All of his life Dean had scorned normal, mocked it, said that it was only for those who didn't know the truth, they were the people he had to protect, those were the people he helped save from the apocalypse. And he did his best to keep the apocalypse as quiet as possible so there wouldn't be questions, so there wouldn't be worry, so they wouldn't have to disturb their lives. Normal people didn't need to know how close they came to literal hell on earth. They needed to worry themselves with little things like working, paying bills, birthday parties, family squabbles, economy… little stuff like that. And now, he was stuck inside normal and for Dean Winchester hunter/vessel/brother/protector of the innocent, it was like being the blonde wearing the stiletto heels in the horror flick. The monster was coming after him and he was trying to run away, but only succeeded in falling on the ground and being torn to shreds.
Only the monsters in this horror movie looked innocent, and so like nothing that could ever harm anyone. They were everywhere, and they were undetectable by any means in Dean's arsenal. And they were sneaky monsters that knew how to throw you off your game, and leave you reeling. For Dean, it was like he was driving on the wide open road and these monsters were moving fast all around him, sometimes bumping into him, sometimes crashing into him so hard that it damaged his already bent frame to the point where he just wanted off of the road.
Wanting off of the road happened often and there were times that he felt the only way to get off the road was to crash into the nearest tree. And those were the times that he had the gun in his mouth, wanting to end it all, but the thought of going to hell and seeing Sam there, and the disappointed look that he would no doubt hold was enough to make him take the gun out of his mouth, keep the knife from his wrists, keep the sleeping pills capped and put in the duffel bag.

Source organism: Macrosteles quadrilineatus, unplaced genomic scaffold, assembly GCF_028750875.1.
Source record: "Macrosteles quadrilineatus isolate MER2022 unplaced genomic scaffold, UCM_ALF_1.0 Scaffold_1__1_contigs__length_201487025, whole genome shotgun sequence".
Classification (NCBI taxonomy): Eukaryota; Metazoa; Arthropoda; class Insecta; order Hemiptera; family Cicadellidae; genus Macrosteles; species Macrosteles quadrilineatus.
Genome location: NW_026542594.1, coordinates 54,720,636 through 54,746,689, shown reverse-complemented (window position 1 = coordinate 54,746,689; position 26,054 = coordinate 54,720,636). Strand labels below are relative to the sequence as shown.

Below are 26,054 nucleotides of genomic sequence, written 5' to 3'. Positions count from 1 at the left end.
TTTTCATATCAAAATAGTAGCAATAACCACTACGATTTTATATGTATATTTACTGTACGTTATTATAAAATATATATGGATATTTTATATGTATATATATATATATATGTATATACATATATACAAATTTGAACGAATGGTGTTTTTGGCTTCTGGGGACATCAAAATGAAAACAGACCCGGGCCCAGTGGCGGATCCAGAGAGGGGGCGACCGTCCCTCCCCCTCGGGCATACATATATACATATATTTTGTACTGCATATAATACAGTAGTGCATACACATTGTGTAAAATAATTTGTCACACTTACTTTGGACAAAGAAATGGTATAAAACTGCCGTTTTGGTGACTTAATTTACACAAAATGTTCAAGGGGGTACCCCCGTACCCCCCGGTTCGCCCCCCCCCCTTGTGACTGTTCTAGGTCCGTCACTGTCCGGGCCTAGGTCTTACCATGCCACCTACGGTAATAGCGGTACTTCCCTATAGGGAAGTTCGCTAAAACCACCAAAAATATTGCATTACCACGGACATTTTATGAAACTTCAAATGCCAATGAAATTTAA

"You ready Dean?" Lisa asked keys in one hand, and purse on her shoulder.
"Sorry?" he asked shaking himself from his thoughts.
"You ready to go to the dealership?" The monsters were coming again, and the heels on his feet were six inches long and the mud was deep. "Dean?"
"Huh? Oh, yeah. Sure I'm ready." He said trying to affix a happy look to his face. However, Lisa saw straight through it, and felt bad for what she was encouraging him to do. At first, when he got the job at the construction site, she suggested that he sell the Impala because it was impractical, it guzzled gas, and it wasn't something he could take to the sites and not expect to get ruined. Dean simply stood there and looked as if she had asked him to cut off his foot. He said nothing. He simply walked away from her, walked out of the house, closed the door softly behind him, and took off. It didn't take long for worry to set in, she was beginning to love him, and when you love someone you worry, and when he didn't return within a couple of hours, and Ben started asking where he was she began calling him every fifteen minutes, he never answered, and she worried more. She ended up sitting on the couch with the phone in her lap waiting for it to ring when she heard the big engin's rumble as it came up the drive way, and shortly after Dean came inside.